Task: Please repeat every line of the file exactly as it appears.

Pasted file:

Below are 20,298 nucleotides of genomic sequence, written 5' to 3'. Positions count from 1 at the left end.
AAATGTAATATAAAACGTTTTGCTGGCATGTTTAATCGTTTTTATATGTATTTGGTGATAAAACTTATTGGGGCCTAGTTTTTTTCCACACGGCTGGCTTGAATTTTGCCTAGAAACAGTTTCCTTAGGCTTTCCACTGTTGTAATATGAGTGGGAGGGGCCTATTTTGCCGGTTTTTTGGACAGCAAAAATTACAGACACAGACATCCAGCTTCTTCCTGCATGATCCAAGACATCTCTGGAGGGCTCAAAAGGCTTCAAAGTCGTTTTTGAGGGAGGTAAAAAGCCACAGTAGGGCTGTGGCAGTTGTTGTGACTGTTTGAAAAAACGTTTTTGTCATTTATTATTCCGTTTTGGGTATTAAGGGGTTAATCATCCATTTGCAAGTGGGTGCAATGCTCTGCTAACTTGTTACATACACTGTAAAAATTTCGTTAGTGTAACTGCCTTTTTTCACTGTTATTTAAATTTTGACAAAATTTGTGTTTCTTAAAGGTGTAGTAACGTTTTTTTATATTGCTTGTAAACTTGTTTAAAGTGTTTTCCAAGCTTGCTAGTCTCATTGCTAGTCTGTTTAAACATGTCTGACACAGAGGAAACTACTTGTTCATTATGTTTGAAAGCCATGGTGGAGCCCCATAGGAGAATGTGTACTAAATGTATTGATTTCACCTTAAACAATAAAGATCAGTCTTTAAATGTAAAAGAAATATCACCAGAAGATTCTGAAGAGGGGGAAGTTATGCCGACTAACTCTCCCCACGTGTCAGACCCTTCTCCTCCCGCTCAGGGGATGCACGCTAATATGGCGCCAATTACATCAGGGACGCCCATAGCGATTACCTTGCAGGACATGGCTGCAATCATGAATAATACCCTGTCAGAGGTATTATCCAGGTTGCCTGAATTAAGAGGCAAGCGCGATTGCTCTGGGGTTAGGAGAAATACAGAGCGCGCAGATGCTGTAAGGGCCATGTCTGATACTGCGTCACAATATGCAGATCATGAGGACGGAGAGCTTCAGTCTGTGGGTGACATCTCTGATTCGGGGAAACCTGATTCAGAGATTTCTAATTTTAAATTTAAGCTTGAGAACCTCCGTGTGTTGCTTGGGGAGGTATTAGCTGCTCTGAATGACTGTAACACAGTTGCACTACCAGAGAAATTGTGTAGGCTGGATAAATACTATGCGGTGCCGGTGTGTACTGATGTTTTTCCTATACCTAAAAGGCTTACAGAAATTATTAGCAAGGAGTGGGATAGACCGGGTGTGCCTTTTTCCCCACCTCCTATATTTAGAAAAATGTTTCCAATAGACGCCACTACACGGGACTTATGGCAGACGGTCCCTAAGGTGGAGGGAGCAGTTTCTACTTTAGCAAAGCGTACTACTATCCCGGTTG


Below are 20,298 nucleotides of genomic sequence, written 5' to 3'. Positions count from 1 at the left end.
AAATGTAATATAAAACGTTTTGCTGGCATGTTTAATCGTTTTTATATGTATTTGGTGATAAAACTTATTGGGGCCTAGTTTTTTTCCACACGGCTGGCTTGAATTTTGCCTAGAAACAGTTTCCTTAGGCTTTCCACTGTTGTAATATGAGTGGGAGGGGCCTATTTTGCCGGTTTTTTGGACAGCAAAAATTACAGACACAGACATCCAGCTTCTTCCTGCATGATCCAAGACATCTCTGGAGGGCTCAAAAGGCTTCAAAGTCGTTTTTGAGGGAGGTAAAAAGCCACAGTAGGGCTGTGGCAGTTGTTGTGACTGTTTGAAAAAACGTTTTTGTCATTTATTATTCCGTTTTGGGTATTAAGGGGTTAATCATCCATTTGCAAGTGGGTGCAATGCTCTGCTAACTTGTTACATACACTGTAAAAATTTCGTTAGTGTAACTGCCTTTTTTCACTGTTATTTAAATTTTGACAAAATTTGTGTTTCTTAAAGGTGTAGTAACGTTTTTTTATATTGCTTGTAAACTTGTTTAAAGTGTTTTCCAAGCTTGCTAGTCTCATTGCTAGTCTGTTTAAACATGTCTGACACAGAGGAAACTACTTGTTCATTATGTTTGAAAGCCATGGTGGAGCCCCATAGGAGAATGTGTACTAAATGTATTGATTTCACCTTAAACAATAAAGATCAGTCTTTAAATGTAAAAGAAATATCACCAGAAGATTCTGAAGAGGGGGAAGTTATGCCGACTAACTCTCCCCACGTGTCAGACCCTTCTCCTCCCGCTCAGGGGATGCACGCTAATATGGCGCCAATTACATCAGGGACGCCCATAGCGATTACCTTGCAGGACATGGCTGCAATCATGAATAATACCCTGTCAGAGGTATTATCCAGGTTGCCTGAATTAAGAGGCAAGCGCGATTGCTCTGGGGTTAGGAGAAATACAGAGCGCGCAGATGCTGTAAGGGCCATGTCTGATACTGCGTCACAATATGCAGATCATGAGGACGGAGAGCTTCAGTCTGTGGGTGACATCTCTGATTCGGGGAAACCTGATTCAGAGATTTCTAATTTTAAATTTAAGCTTGAGAACCTCCGTGTGTTGCTTGGGGAGGTATTAGCTGCTCTGAATGACTGTAACACAGTTGCACTACCAGAGAAATTGTGTAGGCTGGATAAATACTATGCGGTGCCGGTGTGTACTGATGTTTTTCCTATACCTAAAAGGCTTACAGAAATTATTAGCAAGGAGTGGGATAGACCGGGTGTGCCTTTTTCCCCACCTCCTATATTTAGAAAAATGTTTCCAATAGACGCCACTACACGGGACTTATGGCAGACGGTCCCTAAGGTGGAGGGAGCAGTTTCTACTTTAGCAAAGCGTACTACTATCCCGGTTG